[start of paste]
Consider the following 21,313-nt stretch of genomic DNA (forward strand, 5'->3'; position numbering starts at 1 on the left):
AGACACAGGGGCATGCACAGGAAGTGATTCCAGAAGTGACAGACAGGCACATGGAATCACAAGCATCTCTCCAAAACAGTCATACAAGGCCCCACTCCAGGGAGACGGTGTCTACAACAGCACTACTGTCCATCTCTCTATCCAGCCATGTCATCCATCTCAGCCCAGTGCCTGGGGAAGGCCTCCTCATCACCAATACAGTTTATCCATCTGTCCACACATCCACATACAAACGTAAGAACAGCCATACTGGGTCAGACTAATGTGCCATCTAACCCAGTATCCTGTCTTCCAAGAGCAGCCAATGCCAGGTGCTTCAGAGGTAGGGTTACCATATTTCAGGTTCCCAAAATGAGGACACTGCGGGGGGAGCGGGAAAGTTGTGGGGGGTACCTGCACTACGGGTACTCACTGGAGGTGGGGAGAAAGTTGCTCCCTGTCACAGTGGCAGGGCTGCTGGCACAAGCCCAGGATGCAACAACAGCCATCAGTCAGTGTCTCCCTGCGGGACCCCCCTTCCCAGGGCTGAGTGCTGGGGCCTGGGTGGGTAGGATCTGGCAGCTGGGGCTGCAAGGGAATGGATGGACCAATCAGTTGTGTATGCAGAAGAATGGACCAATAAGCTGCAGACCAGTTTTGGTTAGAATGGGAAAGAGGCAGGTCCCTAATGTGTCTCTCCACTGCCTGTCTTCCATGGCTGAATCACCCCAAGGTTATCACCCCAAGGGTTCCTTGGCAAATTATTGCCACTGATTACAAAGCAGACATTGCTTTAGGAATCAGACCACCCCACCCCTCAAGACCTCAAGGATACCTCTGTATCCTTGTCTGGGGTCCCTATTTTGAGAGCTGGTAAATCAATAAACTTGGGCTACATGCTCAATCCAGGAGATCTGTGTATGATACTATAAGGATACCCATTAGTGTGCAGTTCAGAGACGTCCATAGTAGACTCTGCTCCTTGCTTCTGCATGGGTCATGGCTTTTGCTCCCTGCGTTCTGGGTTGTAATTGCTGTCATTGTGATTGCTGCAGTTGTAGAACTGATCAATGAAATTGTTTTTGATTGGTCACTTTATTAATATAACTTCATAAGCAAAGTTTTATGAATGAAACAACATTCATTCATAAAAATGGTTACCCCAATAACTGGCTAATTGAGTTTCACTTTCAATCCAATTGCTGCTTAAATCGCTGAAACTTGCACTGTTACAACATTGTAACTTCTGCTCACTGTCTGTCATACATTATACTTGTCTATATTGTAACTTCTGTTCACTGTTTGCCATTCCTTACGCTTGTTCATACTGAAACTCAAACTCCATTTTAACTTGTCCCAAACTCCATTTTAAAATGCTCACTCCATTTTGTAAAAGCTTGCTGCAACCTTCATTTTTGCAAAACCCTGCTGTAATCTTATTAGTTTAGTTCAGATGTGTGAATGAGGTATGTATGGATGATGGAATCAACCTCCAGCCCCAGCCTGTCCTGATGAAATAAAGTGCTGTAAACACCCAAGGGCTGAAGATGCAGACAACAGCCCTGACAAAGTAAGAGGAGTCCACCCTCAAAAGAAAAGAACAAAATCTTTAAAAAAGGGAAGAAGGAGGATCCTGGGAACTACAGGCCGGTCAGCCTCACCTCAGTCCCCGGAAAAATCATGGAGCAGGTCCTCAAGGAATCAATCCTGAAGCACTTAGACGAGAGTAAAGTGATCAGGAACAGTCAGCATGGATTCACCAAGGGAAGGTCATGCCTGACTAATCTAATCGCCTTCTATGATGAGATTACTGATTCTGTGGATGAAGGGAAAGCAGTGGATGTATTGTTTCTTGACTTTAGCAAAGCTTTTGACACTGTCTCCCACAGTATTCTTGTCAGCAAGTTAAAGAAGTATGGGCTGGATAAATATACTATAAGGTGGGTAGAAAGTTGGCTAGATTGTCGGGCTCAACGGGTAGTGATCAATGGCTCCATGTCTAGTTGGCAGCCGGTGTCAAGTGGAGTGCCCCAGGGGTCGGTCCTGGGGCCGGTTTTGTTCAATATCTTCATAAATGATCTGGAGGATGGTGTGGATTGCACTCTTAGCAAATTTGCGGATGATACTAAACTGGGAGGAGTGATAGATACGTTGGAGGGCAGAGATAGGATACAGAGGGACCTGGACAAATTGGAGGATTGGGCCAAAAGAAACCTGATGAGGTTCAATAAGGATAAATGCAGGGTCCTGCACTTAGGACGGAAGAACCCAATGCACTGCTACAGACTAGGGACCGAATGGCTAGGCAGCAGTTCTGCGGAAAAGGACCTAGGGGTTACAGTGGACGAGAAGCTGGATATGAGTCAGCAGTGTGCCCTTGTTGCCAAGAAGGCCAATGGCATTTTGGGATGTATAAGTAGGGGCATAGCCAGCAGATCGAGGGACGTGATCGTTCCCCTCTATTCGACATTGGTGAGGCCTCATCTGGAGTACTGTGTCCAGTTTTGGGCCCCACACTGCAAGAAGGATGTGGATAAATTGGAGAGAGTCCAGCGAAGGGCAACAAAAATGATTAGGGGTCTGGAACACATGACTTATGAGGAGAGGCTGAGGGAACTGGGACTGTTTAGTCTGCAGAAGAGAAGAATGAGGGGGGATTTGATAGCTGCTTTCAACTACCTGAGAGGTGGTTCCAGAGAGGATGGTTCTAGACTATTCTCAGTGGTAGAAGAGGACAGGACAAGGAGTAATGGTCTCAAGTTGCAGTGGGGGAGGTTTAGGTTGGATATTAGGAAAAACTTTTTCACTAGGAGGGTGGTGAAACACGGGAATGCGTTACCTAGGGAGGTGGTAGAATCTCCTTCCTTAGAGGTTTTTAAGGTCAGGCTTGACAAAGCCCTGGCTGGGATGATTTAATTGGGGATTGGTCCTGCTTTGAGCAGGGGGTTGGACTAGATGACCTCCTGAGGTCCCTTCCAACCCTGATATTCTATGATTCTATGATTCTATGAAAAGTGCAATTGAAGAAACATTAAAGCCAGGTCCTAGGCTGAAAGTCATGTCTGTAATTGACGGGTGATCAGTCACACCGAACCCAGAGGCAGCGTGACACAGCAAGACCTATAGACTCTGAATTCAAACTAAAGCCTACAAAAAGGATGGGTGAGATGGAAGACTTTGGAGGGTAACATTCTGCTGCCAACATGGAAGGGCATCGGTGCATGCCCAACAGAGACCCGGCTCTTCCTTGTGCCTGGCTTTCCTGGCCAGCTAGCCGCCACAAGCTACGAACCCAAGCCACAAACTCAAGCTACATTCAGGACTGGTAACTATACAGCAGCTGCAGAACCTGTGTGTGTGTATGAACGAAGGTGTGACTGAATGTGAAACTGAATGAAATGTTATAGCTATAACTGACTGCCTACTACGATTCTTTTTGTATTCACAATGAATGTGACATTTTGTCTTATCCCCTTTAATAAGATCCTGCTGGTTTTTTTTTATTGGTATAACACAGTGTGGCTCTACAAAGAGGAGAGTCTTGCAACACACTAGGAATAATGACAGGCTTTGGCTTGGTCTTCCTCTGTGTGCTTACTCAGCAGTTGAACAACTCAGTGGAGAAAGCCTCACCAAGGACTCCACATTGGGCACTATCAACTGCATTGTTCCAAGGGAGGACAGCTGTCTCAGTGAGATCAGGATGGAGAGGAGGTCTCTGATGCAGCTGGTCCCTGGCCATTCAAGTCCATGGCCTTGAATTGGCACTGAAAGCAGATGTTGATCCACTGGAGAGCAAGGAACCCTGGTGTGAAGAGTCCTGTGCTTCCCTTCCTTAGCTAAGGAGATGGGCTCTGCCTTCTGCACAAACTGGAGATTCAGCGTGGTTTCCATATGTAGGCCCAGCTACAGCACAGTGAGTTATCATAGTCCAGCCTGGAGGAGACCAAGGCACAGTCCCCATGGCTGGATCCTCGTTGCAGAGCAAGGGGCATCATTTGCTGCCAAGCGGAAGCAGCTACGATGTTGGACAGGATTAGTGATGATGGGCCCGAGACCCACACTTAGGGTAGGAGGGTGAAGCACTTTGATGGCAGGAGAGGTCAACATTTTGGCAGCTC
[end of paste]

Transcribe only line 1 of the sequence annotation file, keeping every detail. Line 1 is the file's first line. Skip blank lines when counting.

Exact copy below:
Consider the following 21,313-nt stretch of genomic DNA (forward strand, 5'->3'; position numbering starts at 1 on the left):